Ibrahim Hassane Mayaki

From Wikipedia, the free encyclopedia

Ibrahim Assane Mayaki
Prime Minister of Niger
In office
27 November 1997 – 3 January 2000
Preceded byAmadou Cissé
Succeeded byHama Amadou
Personal details
Born (1951-09-24) 24 September 1951 (age 71)
ParentAdamou Mayaki

Ibrahim Assane Mayaki (born 24 September 1951[1]) is a Nigerien politician, who served as the Prime Minister of Niger from 27 November 1997,[2] to 3 January 2000.

Fourth Republic[edit]

Under President Ibrahim Baré Maïnassara, who seized power in a January 1996 coup, Mayaki was named Deputy Minister for Cooperation, under the Minister of Foreign Affairs, André Salifou, on 23 August 1996.[3] He was then named Minister of Foreign Affairs and Nigeriens Abroad in December 1996, in which position he served until being named Prime Minister in November 1997.

Fifth Republic[edit]

When President Maïnassara was overthrown and assassinated in April 1999, Mayaki was reappointed by Daouda Malam Wanké, the leader of the coup, to lead the country during the transition to new elections.[4] He left office after the elections were held late in the year.

United States political scandal[edit]

According to the Senate Select Committee on Intelligence report on prewar intelligence,[5] Joe Wilson said that during Mayaki's time in office he was contacted by a businessman who asked him to meet with a delegation from Saddam Hussein's Iraq government, to discuss "expanding commercial relations." Mayaki interpreted that to mean they wanted to discuss the sale of yellowcake uranium, a natural resource of Niger, though upon meeting with the delegation, the subject of uranium never came up.

None of the CIA, DIA, or INR analysts said this gave weight to claims that Iraq was trying to get uranium from Africa, and the Vice President (who requested the information that prompted Wilson's trip to Niger) was not briefed on the issue. There is no evidence that this claim about the meeting of an Iraqi delegation with Mayaki was used to bolster the case for war, or that it was in any way related to U.S. President George W. Bush's claim in the 2003 State of the Union address that "The British government has learned that Saddam Hussein recently sought significant quantities of uranium from Africa," which was based on what the British says in the Butler Report is completely separate evidence.[citation needed]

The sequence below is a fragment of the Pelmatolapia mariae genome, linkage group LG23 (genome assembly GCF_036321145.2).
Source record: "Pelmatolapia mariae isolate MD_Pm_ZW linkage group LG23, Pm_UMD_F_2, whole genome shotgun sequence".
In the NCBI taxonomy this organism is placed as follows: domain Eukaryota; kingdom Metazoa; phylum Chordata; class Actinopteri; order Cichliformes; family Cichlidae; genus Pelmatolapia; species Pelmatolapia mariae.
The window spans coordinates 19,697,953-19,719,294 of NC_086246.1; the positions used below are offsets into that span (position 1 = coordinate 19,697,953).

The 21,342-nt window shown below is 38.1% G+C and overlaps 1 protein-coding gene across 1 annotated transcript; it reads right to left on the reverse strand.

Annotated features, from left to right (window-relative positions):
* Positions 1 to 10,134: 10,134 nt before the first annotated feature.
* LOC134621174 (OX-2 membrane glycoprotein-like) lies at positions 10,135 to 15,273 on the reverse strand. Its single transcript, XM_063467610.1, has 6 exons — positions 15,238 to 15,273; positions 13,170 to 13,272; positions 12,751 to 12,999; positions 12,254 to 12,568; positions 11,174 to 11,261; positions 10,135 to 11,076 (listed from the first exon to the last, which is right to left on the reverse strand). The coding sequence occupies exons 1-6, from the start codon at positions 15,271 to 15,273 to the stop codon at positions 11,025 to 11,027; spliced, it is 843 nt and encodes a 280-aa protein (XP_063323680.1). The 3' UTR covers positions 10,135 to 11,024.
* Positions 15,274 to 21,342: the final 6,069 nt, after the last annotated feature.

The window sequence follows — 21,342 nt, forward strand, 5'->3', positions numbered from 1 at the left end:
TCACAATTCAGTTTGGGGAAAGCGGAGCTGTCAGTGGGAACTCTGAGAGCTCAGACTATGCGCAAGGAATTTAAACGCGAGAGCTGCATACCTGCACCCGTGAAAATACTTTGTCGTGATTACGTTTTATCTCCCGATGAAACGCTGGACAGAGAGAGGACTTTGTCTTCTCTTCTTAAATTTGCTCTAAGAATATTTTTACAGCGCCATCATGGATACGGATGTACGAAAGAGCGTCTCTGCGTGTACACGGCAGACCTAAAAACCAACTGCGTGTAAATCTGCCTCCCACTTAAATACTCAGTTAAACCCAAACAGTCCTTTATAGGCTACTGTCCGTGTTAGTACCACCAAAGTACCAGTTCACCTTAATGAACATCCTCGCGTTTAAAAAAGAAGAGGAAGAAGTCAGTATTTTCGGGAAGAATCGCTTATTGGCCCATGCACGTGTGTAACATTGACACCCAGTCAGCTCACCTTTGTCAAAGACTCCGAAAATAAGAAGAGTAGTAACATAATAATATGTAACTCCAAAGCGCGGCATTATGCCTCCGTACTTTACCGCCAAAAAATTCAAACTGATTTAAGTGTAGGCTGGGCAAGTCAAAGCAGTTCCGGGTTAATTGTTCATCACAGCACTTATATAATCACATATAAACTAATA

Later career[edit]

In August 2000, Mayaki created the Public Policy Analysis Circle (Cercle d'analyse des politiques publiques), a thinktank focusing on health and education policy.

Since 2009, Mayaki has headed the New Partnership for Africa's Development (NEPAD), an African Union body located in Midrand, South Africa. In 2016, he was appointed by Erik Solheim, the Chairman of the Development Assistance Committee, to serve on the High Level Panel on the Future of the Development Assistance Committee under the leadership of Mary Robinson.[6] Later that year, he was appointed by United Nations Secretary-General Ban Ki-moon to serve as member of the Lead Group of the Scaling Up Nutrition Movement.[7]

In March 2020, Mayaki was appointed by the President of the United Nations General Assembly and the President of the United Nations Economic and Social Council as one of the two co-chairs of the High Level Panel on International Financial Accountability Transparency and Integrity for Achieving the 2030 Agenda (FACTI Panel).[8] From september 2023, Mayaki will be teaching a course on African Studies, along with Marco Massoni, at Libera Università Internazionale degli Studi Sociali Guido Carli Luiss University [9]] in Rome.

Other activities[edit]

  • Global Partnership for Effective Development Co-operation, Member of the Steering Committee[10]


In 2011, Mayaki was awarded medal of Officer in the National Order of Agricultural Merit,[11] an order of merit established by the French government in 1883.

On 7 November 2019 Ibrahim Assane Mayaki was awarded the title of "Grand Cordon of the Order of the Rising Sun" by Japanese Emperor Naruhito. This decoration, the highest distinction of the State of Japan, recognizes his contribution to the promotion of friendly relations between Japan, Niger and, more broadly, the African Union.[12]


In addition to several academic articles, he published La Caravane Passe (Paris, Odilon Média, 1999, 210 p. ISBN 2-84213-029-4), a book relating his political experience.


External links[edit]

Political offices
Preceded by Prime Minister of Niger
Succeeded by
Preceded by Foreign Minister of Niger
Succeeded by